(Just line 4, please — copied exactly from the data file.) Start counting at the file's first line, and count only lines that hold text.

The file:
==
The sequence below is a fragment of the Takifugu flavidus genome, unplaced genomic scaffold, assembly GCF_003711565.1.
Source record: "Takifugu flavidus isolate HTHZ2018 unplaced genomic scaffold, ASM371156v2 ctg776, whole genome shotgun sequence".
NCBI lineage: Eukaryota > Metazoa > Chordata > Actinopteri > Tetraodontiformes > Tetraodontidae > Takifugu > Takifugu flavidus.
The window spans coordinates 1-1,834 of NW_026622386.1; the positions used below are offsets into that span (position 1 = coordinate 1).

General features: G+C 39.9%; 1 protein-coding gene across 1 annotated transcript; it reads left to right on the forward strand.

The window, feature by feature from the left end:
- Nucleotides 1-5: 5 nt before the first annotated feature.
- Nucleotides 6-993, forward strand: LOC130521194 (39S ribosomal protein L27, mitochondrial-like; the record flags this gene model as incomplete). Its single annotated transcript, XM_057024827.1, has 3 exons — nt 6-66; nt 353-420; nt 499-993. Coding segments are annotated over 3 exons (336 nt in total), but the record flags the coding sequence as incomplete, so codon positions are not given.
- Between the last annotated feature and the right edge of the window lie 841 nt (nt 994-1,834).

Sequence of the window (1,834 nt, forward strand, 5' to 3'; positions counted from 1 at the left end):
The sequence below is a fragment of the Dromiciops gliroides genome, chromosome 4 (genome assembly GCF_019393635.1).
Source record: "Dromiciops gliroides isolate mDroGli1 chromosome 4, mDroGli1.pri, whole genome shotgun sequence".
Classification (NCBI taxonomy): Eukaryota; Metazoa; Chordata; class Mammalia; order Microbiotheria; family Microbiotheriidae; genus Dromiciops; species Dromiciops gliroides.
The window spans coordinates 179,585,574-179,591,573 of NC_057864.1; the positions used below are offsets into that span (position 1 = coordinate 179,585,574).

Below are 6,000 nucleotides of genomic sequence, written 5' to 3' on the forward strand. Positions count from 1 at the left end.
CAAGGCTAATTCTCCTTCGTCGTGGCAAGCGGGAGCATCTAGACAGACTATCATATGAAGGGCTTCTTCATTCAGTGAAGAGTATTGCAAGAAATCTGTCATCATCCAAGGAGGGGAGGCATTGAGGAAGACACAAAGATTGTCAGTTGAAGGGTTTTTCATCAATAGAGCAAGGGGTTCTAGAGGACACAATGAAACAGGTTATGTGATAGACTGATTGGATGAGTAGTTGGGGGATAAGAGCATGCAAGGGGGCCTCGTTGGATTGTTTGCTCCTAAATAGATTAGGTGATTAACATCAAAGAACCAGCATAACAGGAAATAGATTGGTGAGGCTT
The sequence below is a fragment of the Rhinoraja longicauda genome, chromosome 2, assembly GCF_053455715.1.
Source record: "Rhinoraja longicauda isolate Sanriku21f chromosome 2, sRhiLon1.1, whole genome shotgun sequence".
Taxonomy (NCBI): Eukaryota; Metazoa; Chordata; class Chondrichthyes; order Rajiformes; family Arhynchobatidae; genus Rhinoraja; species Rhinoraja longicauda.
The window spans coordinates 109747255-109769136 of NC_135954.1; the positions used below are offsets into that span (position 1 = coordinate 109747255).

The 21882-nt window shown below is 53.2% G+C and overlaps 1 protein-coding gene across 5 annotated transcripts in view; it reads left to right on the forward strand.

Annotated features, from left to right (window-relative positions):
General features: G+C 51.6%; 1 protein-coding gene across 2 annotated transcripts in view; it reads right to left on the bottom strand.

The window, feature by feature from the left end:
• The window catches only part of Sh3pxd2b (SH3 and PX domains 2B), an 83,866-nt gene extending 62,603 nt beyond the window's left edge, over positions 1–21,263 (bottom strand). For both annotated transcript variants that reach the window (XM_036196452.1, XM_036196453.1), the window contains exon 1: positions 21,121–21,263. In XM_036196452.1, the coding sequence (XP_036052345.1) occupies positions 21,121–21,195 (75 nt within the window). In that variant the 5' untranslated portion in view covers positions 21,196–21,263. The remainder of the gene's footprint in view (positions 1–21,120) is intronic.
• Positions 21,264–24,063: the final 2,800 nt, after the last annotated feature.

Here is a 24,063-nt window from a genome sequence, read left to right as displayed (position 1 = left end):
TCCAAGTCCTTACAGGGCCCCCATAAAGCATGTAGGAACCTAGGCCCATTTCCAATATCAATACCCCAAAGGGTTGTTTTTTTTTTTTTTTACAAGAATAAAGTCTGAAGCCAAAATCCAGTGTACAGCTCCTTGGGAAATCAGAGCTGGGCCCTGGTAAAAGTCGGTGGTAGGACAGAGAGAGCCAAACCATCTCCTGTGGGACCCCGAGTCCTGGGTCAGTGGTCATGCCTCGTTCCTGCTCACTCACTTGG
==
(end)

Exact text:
The window spans coordinates 1-1,834 of NW_026622386.1; the positions used below are offsets into that span (position 1 = coordinate 1).